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Enhancing the Health and Welfare

of Central Bucks County and Surrounding Communities

Neonatal Abstinence Syndrome (NAS) Project

The initiative includes providing supplies to parents of babies born with Neonatal Abstinence Syndrome

DOYLESTOWN – The Village Improvement Association of Doylestown (VIA) is helping families affected by the opioid epidemic by providing essential baby items to parents of newborns with Neonatal Abstinence Syndrome (NAS).

Members of the VIA gathered at Doylestown Hospital on January 16 to assemble the donation bags for the families.

“Building on our strong history of supporting the health and welfare of the Central Bucks County community, this effort extends our reach to some of the youngest in our area who are impacted by the opioid crisis,” said Joy Levy, VIA corresponding secretary who helped coordinate the effort. “We hope the contents of these bags will help these infants flourish and make a difference in the lives of their families. We are grateful for all the support and donations we received to make this effort possible.”

The initiative is one way in which the VIA is addressing the opioid crisis and meeting its mission to support the health and welfare of the community. The VIA held an Opioid Listening Forum in April 2018 to understand how this issue is being addressed by other organizations and community resources, and to identify gaps in treatment and support where the VIA could be most effective.

Through its Community Response Fund, the VIA provided a $10,000 grant to the Lenape Valley Foundation to sponsor a resident bedroom in the new Lenape Valley Foundation Lodge, a short-stay residential facility located in Bristol Borough.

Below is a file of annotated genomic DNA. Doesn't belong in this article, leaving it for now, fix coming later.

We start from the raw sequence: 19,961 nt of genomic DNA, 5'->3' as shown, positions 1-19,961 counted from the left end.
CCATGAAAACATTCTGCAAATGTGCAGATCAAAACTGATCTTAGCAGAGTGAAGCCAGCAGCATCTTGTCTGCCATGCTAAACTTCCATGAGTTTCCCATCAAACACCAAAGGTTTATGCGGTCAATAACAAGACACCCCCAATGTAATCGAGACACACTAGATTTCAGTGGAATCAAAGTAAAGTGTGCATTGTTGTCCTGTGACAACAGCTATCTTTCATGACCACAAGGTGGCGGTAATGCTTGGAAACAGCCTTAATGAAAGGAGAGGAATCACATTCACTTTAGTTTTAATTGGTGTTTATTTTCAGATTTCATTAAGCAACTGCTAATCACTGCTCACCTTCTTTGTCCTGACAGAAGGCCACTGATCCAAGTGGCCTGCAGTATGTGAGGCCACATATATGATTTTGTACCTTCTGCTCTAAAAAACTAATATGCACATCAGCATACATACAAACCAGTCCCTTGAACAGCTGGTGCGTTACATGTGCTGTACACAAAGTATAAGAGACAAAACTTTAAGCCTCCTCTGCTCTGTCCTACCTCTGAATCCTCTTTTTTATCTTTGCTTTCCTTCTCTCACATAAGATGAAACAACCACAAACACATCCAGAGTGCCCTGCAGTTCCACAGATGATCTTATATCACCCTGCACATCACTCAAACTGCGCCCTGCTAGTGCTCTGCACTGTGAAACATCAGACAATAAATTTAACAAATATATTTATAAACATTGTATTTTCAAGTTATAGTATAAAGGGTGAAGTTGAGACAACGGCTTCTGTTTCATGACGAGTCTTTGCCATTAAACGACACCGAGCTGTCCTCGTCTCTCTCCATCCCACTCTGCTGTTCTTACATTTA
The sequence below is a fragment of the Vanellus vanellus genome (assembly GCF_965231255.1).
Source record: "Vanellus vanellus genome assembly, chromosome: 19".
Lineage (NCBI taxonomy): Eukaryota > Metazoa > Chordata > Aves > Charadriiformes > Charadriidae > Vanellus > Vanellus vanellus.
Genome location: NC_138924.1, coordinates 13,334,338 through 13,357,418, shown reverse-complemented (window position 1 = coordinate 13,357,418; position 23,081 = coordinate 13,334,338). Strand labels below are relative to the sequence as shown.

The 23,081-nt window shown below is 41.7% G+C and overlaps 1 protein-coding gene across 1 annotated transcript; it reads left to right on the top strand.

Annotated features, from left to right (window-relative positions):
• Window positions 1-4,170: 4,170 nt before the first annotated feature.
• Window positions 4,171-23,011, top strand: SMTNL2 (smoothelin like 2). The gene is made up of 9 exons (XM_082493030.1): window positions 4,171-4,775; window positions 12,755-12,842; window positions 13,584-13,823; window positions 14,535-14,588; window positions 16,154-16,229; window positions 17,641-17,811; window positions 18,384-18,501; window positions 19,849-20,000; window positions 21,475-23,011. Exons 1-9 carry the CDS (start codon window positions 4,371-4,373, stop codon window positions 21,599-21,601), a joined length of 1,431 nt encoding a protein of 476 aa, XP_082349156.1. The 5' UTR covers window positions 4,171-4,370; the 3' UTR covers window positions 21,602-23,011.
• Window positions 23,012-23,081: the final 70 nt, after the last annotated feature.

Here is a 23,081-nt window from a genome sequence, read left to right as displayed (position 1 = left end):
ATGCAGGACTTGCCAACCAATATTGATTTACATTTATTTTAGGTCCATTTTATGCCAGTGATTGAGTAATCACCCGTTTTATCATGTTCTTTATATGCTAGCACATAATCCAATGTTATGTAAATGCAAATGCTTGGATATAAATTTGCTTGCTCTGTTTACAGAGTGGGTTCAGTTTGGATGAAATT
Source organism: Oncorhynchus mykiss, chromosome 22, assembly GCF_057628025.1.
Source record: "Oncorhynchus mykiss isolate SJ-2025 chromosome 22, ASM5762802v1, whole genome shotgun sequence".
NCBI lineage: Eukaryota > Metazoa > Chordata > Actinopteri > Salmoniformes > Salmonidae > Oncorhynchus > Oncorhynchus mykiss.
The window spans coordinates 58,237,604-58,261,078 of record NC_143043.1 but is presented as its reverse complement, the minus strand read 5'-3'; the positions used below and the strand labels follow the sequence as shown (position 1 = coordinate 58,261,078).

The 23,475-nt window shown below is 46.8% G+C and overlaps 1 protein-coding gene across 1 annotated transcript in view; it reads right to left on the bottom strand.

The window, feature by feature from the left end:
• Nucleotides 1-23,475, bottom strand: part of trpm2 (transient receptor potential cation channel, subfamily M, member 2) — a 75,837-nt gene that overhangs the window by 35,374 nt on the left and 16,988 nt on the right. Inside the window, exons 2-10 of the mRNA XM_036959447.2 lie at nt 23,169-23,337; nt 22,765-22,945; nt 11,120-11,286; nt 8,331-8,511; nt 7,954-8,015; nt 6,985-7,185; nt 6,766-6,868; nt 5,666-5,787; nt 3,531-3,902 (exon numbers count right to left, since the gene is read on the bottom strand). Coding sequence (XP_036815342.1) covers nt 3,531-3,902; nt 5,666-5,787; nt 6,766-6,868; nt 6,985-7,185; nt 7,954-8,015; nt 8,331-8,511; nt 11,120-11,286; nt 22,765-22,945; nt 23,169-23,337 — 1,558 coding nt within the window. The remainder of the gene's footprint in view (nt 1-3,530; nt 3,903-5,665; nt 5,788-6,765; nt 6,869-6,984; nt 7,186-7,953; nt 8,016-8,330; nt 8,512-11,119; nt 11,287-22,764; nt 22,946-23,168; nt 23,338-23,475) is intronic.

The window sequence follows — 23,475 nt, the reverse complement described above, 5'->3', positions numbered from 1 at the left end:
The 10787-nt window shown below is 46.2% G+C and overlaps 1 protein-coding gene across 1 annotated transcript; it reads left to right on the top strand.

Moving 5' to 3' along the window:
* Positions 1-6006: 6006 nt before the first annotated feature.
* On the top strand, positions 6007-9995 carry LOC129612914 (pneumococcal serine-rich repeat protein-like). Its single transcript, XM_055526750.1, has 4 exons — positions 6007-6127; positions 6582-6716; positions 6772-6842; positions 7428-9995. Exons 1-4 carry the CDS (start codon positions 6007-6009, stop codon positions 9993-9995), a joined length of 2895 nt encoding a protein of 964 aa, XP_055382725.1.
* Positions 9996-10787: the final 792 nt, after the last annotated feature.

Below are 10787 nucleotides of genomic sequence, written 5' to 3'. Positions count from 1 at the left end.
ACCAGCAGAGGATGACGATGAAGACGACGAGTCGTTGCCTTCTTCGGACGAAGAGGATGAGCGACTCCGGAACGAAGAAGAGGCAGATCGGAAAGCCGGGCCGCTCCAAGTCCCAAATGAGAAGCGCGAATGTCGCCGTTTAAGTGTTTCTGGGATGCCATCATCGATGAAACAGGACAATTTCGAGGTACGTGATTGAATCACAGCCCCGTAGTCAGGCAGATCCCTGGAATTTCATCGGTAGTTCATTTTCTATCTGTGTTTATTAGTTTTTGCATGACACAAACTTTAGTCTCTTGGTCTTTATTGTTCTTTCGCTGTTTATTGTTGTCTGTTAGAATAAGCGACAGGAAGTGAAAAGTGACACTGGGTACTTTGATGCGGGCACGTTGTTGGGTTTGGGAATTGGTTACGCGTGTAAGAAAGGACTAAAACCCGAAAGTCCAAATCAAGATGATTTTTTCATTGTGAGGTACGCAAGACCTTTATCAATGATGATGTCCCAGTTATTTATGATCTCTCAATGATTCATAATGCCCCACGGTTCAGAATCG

As founders of Doylestown Hospital, the VIA also wanted to have an impact on families that get their start in the hospital’s VIA Maternity Center.

About 35 babies are born at Doylestown Hospital each year with NAS, a set of conditions found in newborns exposed to opioids in utero. After birth, these babies may experience withdrawal-like symptoms including tremors and irritability along with difficulty feeding and gaining weight.

Instead of staying in the Intensive Care Nursery, babies with NAS and their mothers stay in the Della Penna Pediatric Center, which has private rooms and specialized nursing care around the clock. There nurses provide support to help the new moms learn to calm their newborn and give their babies the comfort and love needed to recover and grow. In late 2018, the VIA purchased two seats designed to help soothe irritable babies and a breastfeeding pump for use by families in the Della Penna Center.

The VIA also wanted to provide items that would help these infants when they leave the hospital for home. Babies born with NAS will head home with a bag of items including sleep sacks to promote safe sleep, pacifiers to help improve their sucking reflex and other items including hats, blankets, baby wash, baby lotion, nursing pads, toys and books.

The baby care bags were made possible with support from the VIA, Doylestown Hospital, the Eden Foundation, Johnson & Johnson, Doylestown Hospital Knitting Group, Pine Run Community and Minuteman Press of Doylestown.

Kathy Donahue, director of Maternal-Child Services for Doylestown Health, provided guidance to the VIA regarding which items and equipment would be most beneficial for the families.

“The dedication of these women toward new families is wonderful, they help us in so many ways and this project is from the heart,” said Kathy. “The families will be so grateful to get a head start with the gift bags and the generous donation of equipment will help for years to come.”